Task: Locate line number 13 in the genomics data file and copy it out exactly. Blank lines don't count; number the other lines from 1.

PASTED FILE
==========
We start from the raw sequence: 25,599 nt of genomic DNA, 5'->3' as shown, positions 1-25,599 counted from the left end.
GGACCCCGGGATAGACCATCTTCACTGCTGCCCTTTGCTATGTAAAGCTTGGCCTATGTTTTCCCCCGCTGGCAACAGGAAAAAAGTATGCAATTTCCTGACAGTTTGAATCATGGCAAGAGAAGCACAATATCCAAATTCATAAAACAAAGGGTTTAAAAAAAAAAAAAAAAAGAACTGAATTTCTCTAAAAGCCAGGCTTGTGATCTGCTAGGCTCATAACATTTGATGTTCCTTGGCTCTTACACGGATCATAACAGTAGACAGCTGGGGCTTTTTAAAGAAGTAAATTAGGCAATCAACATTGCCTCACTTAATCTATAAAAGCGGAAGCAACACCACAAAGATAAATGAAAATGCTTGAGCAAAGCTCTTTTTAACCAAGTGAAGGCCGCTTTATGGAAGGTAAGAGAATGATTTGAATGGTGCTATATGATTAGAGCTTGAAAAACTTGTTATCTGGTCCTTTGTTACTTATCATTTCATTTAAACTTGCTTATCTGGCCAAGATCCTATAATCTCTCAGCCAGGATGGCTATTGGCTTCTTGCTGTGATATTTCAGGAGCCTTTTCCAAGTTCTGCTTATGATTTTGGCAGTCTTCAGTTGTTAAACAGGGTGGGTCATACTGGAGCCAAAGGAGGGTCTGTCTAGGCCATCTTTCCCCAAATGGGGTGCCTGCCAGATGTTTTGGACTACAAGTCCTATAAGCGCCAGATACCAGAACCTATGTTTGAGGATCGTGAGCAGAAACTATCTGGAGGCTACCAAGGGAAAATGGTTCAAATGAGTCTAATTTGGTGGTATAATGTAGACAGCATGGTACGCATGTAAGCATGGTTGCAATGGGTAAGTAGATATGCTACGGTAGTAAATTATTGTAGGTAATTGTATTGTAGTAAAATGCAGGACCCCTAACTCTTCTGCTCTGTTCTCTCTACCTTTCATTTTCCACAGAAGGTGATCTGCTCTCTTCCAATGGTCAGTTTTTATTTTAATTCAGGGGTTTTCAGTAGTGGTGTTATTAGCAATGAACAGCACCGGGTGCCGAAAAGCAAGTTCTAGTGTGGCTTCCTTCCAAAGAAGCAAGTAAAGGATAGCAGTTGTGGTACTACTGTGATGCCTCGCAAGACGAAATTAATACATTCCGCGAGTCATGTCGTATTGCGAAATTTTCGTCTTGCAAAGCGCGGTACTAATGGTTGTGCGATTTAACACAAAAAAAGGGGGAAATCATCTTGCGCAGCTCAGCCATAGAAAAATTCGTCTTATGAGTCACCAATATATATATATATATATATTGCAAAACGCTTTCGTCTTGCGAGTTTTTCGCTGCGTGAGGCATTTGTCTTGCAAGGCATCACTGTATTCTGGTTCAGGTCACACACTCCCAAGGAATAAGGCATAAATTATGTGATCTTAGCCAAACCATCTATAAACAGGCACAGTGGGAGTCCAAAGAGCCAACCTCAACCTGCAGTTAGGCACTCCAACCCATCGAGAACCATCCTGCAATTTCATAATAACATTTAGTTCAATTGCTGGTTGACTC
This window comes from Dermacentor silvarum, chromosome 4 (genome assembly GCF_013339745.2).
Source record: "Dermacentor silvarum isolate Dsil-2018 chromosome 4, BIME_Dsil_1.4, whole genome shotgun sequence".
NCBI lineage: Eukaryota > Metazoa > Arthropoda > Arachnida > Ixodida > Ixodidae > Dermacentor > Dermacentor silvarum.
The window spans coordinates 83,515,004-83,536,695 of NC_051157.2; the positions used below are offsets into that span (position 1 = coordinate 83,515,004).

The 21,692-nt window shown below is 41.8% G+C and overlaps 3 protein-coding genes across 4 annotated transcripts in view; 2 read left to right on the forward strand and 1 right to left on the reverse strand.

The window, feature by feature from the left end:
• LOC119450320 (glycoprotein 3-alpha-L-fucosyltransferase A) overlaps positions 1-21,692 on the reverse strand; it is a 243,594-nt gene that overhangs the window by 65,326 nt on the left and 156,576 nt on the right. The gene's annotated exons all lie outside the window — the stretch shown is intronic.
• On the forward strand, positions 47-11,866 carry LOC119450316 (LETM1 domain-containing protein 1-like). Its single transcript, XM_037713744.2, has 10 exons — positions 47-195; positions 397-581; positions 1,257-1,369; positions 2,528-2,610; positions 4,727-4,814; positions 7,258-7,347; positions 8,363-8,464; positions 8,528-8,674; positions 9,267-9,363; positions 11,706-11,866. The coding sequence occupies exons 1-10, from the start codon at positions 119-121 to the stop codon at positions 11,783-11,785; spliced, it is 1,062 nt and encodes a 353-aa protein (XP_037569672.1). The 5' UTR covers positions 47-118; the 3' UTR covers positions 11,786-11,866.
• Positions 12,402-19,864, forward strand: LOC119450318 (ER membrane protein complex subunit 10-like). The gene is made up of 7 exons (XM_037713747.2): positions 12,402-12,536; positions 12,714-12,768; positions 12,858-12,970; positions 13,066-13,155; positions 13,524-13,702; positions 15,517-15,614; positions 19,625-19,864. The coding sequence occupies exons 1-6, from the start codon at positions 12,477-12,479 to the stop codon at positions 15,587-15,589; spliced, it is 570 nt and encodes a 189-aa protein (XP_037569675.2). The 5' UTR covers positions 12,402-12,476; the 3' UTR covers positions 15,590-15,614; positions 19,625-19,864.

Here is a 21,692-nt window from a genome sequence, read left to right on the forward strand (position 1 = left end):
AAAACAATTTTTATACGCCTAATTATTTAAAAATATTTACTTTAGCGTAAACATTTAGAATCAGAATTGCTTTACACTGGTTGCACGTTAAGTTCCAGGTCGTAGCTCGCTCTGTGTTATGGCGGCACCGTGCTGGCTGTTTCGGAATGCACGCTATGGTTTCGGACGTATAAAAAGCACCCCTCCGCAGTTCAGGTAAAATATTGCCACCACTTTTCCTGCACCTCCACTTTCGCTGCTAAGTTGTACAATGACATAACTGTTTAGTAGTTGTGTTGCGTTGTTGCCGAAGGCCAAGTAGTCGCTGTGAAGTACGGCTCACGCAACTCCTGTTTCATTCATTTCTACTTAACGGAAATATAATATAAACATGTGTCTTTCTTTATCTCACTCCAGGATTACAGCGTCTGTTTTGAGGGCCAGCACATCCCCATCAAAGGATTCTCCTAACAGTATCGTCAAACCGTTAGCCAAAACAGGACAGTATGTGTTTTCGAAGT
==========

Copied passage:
AAAACAATTTTTATACGCCTAATTATTTAAAAATATTTACTTTAGCGTAAACATTTAGAATCAGAATTGCTTTACACTGGTTGCACGTTAAGTTCCAGGTCGTAGCTCGCTCTGTGTTATGGCGGCACCGTGCTGGCTGTTTCGGAATGCACGCTATGGTTTCGGACGTATAAAAAGCACCCCTCCGCAGTTCAGGTAAAATATTGCCACCACTTTTCCTGCACCTCCACTTTCGCTGCTAAGTTGTACAATGACATAACTGTTTAGTAGTTGTGTTGCGTTGTTGCCGAAGGCCAAGTAGTCGCTGTGAAGTACGGCTCACGCAACTCCTGTTTCATTCATTTCTACTTAACGGAAATATAATATAAACATGTGTCTTTCTTTATCTCACTCCAGGATTACAGCGTCTGTTTTGAGGGCCAGCACATCCCCATCAAAGGATTCTCCTAACAGTATCGTCAAACCGTTAGCCAAAACAGGACAGTATGTGTTTTCGAAGT